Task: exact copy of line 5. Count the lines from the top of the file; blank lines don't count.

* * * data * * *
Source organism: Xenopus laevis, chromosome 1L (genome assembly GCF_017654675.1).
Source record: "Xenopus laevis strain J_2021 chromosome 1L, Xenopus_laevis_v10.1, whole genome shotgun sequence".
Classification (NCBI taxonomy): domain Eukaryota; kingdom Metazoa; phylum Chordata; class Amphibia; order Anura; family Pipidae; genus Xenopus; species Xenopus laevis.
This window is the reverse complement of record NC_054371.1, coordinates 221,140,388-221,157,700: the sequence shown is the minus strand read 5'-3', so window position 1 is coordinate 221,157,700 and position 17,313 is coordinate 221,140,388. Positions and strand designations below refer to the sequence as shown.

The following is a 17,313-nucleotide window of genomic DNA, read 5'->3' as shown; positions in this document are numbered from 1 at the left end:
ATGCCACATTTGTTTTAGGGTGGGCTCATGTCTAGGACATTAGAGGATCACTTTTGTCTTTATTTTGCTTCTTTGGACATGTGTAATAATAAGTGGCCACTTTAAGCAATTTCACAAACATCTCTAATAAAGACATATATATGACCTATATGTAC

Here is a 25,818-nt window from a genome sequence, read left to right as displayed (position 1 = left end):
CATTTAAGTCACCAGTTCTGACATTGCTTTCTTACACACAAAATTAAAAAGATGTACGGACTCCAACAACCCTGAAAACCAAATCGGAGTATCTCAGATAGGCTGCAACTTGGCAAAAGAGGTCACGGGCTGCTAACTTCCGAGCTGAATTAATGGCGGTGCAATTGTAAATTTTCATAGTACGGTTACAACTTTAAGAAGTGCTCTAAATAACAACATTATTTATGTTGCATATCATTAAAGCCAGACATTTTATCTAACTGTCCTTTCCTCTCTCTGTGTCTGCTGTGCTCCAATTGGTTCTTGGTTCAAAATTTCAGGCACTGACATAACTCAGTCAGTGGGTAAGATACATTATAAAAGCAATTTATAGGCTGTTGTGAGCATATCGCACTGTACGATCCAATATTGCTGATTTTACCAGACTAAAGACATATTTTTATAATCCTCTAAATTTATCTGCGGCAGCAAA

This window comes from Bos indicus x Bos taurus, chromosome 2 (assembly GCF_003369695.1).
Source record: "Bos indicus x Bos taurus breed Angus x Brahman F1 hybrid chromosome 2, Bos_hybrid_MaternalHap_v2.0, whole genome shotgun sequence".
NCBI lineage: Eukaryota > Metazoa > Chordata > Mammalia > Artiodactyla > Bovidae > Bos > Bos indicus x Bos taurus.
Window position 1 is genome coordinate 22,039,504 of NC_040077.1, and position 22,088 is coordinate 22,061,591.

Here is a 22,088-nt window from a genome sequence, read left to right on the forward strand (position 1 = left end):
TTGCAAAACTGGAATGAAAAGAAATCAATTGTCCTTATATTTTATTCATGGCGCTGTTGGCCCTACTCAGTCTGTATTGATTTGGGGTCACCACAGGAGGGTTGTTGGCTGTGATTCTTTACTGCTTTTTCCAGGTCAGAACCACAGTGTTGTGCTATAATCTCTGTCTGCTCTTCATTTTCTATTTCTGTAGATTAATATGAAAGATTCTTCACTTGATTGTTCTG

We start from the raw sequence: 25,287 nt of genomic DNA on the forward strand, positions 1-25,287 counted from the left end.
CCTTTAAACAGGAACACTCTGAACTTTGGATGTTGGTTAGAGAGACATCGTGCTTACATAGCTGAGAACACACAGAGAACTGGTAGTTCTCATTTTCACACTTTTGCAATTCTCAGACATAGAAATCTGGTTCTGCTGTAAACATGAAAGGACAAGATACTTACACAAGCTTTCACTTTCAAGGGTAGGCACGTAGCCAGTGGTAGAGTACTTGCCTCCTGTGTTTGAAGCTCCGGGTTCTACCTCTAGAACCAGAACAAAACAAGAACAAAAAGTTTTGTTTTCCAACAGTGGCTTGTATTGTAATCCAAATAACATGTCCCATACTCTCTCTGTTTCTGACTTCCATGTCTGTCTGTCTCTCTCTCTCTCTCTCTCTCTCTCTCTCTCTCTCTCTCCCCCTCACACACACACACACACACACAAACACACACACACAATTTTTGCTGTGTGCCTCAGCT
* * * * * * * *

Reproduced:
The following is a 17,313-nucleotide window of genomic DNA, read 5'->3' as shown; positions in this document are numbered from 1 at the left end: